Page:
Spider and Web

by Andrew Plotkin profile

Science Fiction/Espionage

Web Site

Return to the game's main page

Reviews and Ratings

5 star:
4 star:
3 star:
2 star:
1 star:
Average Rating:
Number of Ratings: 284
Write a review

Previous | << 8 9 10 11 12 >> | Next | Show All

- Stephen Bond (Leuven, Belgium), October 26, 2007

- aparrish (NYC), October 24, 2007

- zer, October 22, 2007

- John Murphy (Lebanon, NH, USA), October 21, 2007

- Michael R. Bacon (New Mexico), October 21, 2007

- Tracy Poff (Hamlin, West Virginia, United States), October 19, 2007

- Emily Short, October 19, 2007

0 of 22 people found the following review helpful:
No clue., October 18, 2007
by isd (Tokyo)
Related reviews: dictatorial

Had no clue from the start, tried to read the beginning of the walkthrough 5 minutes later(the existence of the walkthrough itself shows a fatal weekness in the design)... didn't manage to find some interesting pattern to play with.
This could have been interesting, if it was playable, or at least not frustrating right from the start.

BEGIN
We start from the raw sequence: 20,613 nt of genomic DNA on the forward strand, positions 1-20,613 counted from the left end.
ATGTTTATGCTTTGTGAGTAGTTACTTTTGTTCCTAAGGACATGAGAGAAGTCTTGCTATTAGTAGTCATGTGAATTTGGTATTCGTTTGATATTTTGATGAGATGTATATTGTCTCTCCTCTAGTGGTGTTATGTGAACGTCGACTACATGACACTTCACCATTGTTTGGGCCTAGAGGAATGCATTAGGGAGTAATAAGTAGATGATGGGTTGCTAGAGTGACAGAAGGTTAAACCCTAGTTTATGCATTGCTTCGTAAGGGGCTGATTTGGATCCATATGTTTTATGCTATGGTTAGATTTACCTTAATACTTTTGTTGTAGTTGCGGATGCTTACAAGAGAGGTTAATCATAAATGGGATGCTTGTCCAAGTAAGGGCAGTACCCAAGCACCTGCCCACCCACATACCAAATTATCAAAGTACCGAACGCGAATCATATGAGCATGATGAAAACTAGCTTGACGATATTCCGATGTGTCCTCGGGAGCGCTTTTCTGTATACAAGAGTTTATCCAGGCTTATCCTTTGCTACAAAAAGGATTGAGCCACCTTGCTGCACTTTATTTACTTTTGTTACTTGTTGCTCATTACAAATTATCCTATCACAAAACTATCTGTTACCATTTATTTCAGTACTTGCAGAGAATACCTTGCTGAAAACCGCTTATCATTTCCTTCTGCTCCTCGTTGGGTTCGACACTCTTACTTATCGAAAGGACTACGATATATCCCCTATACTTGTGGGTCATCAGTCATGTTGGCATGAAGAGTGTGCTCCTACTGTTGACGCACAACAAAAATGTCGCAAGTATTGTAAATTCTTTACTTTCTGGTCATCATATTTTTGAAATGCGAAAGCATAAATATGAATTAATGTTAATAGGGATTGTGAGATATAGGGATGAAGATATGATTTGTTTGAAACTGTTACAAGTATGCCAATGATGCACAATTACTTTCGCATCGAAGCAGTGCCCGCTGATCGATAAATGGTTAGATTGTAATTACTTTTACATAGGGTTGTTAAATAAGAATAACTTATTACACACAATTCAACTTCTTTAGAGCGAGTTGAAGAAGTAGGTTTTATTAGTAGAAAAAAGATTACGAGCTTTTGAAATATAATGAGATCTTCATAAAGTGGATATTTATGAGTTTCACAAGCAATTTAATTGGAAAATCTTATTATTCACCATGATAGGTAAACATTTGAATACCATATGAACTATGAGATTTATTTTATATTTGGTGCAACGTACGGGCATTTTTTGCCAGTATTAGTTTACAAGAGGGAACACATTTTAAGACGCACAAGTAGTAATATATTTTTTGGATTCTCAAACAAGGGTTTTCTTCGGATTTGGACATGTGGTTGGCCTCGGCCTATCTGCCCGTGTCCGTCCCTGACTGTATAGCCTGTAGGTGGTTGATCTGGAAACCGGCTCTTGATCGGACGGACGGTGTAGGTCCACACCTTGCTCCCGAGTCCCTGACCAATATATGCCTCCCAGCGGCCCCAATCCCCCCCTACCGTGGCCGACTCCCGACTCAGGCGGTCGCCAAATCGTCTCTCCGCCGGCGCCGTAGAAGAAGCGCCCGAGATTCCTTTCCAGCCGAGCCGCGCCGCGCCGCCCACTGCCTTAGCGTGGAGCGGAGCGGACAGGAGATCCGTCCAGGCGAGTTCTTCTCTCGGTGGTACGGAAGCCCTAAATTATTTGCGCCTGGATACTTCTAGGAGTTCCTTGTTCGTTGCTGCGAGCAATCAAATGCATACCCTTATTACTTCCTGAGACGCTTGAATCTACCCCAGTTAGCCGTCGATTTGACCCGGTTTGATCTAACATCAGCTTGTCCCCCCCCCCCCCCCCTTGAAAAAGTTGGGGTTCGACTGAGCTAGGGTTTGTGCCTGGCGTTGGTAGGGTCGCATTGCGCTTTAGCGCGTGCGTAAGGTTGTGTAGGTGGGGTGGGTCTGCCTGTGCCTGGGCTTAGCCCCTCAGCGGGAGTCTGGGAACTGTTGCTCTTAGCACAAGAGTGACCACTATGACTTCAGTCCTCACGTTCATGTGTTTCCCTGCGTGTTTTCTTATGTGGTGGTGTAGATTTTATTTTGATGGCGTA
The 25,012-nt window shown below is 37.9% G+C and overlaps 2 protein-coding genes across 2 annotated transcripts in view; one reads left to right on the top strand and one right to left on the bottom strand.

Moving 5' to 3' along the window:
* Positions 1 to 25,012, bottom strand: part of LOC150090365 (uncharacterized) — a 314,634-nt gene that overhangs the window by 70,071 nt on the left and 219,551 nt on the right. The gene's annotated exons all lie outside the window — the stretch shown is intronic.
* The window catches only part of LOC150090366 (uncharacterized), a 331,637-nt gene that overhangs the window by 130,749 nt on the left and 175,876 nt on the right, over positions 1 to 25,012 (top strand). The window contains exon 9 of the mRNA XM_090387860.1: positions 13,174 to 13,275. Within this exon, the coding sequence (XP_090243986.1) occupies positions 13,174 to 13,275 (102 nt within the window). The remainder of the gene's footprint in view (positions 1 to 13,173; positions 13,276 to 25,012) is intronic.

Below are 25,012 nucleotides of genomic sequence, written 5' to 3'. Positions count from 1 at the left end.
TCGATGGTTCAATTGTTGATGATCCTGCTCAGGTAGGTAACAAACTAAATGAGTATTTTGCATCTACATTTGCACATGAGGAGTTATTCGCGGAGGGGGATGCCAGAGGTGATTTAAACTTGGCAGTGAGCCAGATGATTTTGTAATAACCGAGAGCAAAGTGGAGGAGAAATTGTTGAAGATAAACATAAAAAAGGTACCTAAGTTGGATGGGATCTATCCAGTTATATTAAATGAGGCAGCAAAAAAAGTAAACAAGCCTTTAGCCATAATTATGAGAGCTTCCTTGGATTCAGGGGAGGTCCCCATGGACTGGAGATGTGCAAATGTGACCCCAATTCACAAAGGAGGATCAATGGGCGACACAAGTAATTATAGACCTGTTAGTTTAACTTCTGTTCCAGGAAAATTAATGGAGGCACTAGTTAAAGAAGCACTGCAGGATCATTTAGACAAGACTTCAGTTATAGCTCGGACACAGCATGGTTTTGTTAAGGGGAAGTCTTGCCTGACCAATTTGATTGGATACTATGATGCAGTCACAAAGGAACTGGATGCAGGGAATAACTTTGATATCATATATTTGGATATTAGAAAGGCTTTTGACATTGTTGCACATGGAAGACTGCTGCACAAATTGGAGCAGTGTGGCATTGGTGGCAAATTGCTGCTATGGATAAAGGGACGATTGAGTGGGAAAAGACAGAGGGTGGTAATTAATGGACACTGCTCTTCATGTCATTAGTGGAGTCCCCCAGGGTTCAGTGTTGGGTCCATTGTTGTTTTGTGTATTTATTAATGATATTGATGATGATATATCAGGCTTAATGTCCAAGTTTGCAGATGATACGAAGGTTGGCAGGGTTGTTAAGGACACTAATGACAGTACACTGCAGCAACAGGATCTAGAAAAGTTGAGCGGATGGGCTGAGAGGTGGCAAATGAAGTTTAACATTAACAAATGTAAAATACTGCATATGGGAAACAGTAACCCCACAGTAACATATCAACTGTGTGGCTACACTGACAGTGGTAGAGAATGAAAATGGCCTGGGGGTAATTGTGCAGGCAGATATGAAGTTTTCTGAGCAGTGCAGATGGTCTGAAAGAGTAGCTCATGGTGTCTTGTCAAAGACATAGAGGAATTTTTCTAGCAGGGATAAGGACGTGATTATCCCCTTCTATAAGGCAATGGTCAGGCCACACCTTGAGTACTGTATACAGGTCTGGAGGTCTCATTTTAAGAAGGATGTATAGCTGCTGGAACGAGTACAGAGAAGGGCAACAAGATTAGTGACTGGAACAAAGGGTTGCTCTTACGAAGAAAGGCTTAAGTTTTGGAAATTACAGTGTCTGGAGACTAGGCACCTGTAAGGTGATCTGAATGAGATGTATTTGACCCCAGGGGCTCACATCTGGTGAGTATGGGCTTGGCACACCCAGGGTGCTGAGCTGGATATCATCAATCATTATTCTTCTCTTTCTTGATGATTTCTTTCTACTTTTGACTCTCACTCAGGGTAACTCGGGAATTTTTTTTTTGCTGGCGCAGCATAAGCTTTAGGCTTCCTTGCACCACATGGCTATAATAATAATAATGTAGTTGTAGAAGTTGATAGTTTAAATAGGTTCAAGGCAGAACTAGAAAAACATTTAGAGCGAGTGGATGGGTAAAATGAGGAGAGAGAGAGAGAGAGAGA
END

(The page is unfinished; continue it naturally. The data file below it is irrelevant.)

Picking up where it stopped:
I think there is something to learn here.
I wouldn't like a book with "Let's have fun! Guess the number of the second page." as the first paragraph.

13 of 30 people found the following review helpful:
Frustrating and Dull, October 18, 2007
by AmberShards (The Gothic South)

Games like Spider and Web are why I've never understood the wide appeal that the author commands. At the beginning, the mechanism that drives the game lures you in. "This is different," you think. But then you realize that the entire game works that way, and the spartan storytelling style provides neither clues nor room for exploration. If you don't get every single detail right (and you have no way of determining the details ahead of time), you're sent back to start over. So you start over, and over, and over again.

I'd rather spend my free time any other way than being told, "You're wrong. Try again" repeatedly. That's just not my idea of fun.

Baf's Guide

A futuristic spy story with a highly unusual structure. The bulk of the game consists of flashbacks, as you try to recreate, to the satisfaction of the man interrogating you, the events leading up to your capture. The strangest thing about this is that the protagonist knows more about what's happened than the player does. Gameplay is quite linear, but somehow works anyway (in part because your captor gives you so much guidance). Starts off very forgiving, but ends with a frantic race against time. Nice gadgetry, unexpected twists, ties together in a very satisfying manner by the end. A real gem. I'm still discovering subtleties just by thinking about it afterwards.

-- Carl Muckenhoupt

You wrote this review - Revise it | Add a comment

Previous | << 8 9 10 11 12 >> | Next | Show All | Return to game's main page